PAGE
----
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Women's History Month 2019

Womens History Kimothy JoySince 1987, we celebrate Women's History Month in March. Each year, the celebration feels especially important, given the social climate. This year is no exception. On the heels of 2018, which many called "the year of women," more women than ever are able to step up and stand out as leaders, role models, and inspirations. 

As you plan your Women's History Month lessons, bulletin boards, and displays, we offer some ideas and title suggestions. In this post, we're sharing titles by and about women who may not be in a spotlight, but who are certainly making an impact. Stories like these remind us that everyone can make a difference, big or small, just following their own passions. Several of these titles are new additions to the library - just in time! 

Looking for other titles about women? Check out these past posts:

Magnificent Moms     Celebrating Gals

Subscribe to this blog over on the left because throughout March, we'll be posting more female-focused titles!

Women with a Mission

Mission 2

Bliss(ters): How I Walked from Mexico to Canada One Summer by Gail M. Frances

Just before her fortieth birthday, Gail Francis quit her perfectly good job and set out to hike one of the great trails of the world. Carrying everything she needed on her back, Francis spent five months walking from Mexico to Canada along the Pacific Crest Trail. Along the way, she lost her pack scrambling over scree in the desert, struggled to navigate high mountain passes, and wore the soles off her boots trekking across lava fields-all within some of the most pristine wilderness in the nation. Though she set out alone, her story includes an eclectic cast of characters. From the man walking the entire 2,700 miles in a series of twenty-six wedding dresses, to the woman making the journey in the company of her pet mouse, Francis learned to count on her fellow hikers for entertainment as well as a few important life lessons.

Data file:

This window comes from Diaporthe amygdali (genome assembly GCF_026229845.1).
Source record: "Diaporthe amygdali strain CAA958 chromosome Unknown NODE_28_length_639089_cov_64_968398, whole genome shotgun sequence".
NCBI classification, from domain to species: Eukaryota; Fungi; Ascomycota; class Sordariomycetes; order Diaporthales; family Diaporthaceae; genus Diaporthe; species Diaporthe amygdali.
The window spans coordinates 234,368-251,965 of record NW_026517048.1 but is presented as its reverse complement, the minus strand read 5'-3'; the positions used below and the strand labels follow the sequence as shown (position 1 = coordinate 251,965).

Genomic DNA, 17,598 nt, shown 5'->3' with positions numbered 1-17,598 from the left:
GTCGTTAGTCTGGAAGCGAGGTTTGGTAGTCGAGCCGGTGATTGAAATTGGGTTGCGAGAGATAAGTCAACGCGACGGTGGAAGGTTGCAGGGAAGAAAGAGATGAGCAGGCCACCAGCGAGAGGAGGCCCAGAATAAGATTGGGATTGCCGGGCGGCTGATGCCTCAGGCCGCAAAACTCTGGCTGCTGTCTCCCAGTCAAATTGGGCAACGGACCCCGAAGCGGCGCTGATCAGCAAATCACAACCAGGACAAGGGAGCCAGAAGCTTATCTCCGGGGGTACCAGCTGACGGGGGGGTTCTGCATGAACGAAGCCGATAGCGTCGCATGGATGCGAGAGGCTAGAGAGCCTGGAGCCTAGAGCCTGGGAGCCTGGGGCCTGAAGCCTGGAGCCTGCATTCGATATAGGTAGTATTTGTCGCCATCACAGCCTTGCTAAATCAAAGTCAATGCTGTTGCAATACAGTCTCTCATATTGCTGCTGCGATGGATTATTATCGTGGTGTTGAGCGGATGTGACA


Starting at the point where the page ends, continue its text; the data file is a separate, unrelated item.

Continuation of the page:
Juliette Low by Helen Boyd Higgins

Share the childhood adventures of the young girl from Savannah, Georgia , who would grow up to found the Girl Scouts®. "Daisy" Gordon would rather climb a tree and ride a horse than learn to dance and sew. "There's not one thing I can't do that boys can," said Daisy, and the organization she created years later proved her words.

Poached by Rachel Love Nuwer

Our insatiable demand for animals-for jewelry, pets, medicine, meat, trophies, and fur-is driving a worldwide poaching epidemic, threatening the continued existence of countless species. Illegal wildlife trade now ranks among the largest contraband industries in the world, yet compared to drug, arms, or human trafficking, the wildlife crisis has received scant attention and support, leaving it up to passionate individuals fighting on the ground to try to ensure that elephants, tigers, rhinos, and more are still around for future generations. Tachel Nuwer takes listeners on a narrative journey to the front lines of the trade: to killing fields in Africa, traditional medicine black markets in China, and wild meat restaurants in Vietnam. Through exhaustive first-hand reporting that took her to ten countries, Nuwer explores the forces currently driving demand for animals and their parts; the toll that demand is extracting on species across the planet; and the conservationists, rangers, and activists who believe it is not too late to stop the impending extinctions.

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